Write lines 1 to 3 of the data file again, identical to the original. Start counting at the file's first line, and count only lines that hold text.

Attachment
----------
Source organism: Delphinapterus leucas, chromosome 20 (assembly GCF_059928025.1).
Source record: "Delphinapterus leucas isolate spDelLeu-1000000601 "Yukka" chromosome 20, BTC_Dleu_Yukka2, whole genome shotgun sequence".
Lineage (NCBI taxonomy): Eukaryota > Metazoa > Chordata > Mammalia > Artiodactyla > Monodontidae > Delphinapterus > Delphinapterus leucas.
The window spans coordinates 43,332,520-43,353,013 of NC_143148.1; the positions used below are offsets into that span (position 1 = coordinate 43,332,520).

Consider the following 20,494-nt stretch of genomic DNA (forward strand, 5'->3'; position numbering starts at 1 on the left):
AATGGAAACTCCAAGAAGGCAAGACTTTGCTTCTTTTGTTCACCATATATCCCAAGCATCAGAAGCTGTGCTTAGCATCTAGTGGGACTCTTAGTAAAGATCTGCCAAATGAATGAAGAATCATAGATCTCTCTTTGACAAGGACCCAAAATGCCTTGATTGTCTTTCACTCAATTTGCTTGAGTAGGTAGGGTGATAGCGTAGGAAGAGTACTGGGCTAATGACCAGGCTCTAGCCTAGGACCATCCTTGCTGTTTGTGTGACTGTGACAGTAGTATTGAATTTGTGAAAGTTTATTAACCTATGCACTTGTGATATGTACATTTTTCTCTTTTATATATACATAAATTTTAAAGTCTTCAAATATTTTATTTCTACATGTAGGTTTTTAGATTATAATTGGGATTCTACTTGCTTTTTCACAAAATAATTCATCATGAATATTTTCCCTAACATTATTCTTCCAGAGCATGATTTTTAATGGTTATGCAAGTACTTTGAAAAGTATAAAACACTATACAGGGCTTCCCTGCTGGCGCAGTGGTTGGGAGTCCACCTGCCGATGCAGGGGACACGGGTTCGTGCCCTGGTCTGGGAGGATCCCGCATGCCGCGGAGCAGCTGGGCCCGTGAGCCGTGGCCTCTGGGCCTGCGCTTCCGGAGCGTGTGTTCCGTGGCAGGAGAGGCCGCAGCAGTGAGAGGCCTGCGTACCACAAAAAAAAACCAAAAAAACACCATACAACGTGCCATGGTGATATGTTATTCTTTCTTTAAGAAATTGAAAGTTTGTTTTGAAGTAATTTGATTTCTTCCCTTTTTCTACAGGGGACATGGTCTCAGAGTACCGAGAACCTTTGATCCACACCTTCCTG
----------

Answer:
Source organism: Delphinapterus leucas, chromosome 20 (assembly GCF_059928025.1).
Source record: "Delphinapterus leucas isolate spDelLeu-1000000601 "Yukka" chromosome 20, BTC_Dleu_Yukka2, whole genome shotgun sequence".
Lineage (NCBI taxonomy): Eukaryota > Metazoa > Chordata > Mammalia > Artiodactyla > Monodontidae > Delphinapterus > Delphinapterus leucas.